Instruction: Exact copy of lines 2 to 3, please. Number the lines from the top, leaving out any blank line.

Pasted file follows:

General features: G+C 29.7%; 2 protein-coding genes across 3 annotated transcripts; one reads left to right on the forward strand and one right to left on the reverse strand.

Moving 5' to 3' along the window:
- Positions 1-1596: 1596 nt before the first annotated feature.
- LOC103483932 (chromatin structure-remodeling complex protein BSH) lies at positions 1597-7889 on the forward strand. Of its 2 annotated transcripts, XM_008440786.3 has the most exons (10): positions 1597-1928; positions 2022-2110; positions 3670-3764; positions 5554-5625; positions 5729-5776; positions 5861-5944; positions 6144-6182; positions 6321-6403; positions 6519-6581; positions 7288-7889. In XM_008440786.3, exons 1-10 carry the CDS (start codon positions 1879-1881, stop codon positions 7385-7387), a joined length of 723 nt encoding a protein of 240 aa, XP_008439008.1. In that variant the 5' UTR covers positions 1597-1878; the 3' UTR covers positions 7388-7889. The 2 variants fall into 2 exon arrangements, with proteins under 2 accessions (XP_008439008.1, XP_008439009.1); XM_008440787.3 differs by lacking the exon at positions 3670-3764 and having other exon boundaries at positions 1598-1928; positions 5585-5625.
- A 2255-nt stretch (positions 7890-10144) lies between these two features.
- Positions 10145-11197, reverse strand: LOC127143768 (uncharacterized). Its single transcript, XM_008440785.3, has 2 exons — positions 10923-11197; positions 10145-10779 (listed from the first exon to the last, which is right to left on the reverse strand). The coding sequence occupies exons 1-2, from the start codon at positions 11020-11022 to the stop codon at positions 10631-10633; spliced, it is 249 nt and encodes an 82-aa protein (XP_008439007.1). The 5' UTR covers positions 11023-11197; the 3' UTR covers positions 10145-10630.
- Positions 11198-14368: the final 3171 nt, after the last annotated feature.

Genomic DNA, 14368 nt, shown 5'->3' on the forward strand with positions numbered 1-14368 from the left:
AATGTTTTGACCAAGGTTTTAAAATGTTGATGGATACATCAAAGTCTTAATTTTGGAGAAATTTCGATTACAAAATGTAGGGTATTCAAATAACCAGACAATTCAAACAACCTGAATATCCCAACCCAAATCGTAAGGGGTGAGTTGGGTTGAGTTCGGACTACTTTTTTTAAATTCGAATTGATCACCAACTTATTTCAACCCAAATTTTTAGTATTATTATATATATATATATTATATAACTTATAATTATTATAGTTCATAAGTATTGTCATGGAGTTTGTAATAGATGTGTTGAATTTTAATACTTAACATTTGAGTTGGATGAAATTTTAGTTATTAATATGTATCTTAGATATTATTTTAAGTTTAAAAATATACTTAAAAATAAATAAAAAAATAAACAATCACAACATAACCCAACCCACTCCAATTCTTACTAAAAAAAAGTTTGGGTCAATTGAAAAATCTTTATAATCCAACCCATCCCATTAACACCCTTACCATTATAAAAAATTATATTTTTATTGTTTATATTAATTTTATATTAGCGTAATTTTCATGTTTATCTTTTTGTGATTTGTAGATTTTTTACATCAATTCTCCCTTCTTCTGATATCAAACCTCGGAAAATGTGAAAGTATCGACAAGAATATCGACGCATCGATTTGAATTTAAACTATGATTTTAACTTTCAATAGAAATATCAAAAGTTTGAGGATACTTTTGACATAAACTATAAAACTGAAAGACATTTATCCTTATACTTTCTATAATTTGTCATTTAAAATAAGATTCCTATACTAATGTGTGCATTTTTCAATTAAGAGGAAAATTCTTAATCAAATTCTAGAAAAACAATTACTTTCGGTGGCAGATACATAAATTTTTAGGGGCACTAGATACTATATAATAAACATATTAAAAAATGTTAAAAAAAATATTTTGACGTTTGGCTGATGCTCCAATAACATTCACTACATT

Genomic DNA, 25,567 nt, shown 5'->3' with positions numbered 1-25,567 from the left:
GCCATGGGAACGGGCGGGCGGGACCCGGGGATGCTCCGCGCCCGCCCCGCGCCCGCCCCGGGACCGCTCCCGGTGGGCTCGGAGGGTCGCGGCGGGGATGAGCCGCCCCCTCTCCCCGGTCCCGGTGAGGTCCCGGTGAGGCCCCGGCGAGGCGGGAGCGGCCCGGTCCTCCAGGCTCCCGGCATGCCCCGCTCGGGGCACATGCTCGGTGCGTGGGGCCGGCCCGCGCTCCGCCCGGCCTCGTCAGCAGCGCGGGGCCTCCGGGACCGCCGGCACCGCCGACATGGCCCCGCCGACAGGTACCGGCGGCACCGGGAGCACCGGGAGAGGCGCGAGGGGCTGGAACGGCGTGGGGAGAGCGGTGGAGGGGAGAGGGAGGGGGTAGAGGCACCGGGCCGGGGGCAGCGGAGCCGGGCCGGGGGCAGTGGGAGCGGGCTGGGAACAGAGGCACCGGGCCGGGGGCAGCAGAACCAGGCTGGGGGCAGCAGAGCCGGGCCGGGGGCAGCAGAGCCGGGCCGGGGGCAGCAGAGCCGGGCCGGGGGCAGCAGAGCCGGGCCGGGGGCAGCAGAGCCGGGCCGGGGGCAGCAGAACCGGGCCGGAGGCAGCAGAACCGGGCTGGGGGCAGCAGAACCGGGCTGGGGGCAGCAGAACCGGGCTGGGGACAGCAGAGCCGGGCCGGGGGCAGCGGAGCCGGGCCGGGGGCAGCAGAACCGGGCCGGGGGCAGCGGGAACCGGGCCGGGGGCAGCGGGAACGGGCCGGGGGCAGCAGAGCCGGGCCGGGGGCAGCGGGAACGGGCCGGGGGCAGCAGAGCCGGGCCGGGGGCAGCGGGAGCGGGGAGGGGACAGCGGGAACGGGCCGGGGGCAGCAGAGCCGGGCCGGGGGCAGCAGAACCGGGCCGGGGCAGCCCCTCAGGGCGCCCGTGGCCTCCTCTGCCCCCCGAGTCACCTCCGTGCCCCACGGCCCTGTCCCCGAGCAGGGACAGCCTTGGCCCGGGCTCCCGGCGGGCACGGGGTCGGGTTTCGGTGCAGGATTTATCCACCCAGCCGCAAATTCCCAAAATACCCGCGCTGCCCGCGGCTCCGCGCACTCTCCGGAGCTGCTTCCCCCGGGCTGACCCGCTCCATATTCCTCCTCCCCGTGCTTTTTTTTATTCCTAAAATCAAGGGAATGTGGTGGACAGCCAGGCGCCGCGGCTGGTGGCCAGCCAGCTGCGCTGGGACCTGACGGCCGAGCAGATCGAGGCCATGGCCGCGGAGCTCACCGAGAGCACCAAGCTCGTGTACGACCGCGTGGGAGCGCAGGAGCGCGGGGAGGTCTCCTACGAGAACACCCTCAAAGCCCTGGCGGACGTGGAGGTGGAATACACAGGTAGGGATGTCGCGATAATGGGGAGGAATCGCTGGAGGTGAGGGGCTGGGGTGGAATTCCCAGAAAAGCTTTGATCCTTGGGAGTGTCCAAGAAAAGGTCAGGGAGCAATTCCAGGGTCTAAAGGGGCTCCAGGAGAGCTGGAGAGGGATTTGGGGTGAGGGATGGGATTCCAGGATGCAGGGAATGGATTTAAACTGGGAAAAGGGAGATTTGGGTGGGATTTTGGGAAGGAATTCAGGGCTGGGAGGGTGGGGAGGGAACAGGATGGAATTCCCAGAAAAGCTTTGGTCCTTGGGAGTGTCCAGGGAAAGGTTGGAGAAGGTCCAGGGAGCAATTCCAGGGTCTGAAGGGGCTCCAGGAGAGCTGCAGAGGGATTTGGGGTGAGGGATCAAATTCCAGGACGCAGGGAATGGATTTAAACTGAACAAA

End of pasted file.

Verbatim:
Moving 5' to 3' along the window:
- Positions 1-1596: 1596 nt before the first annotated feature.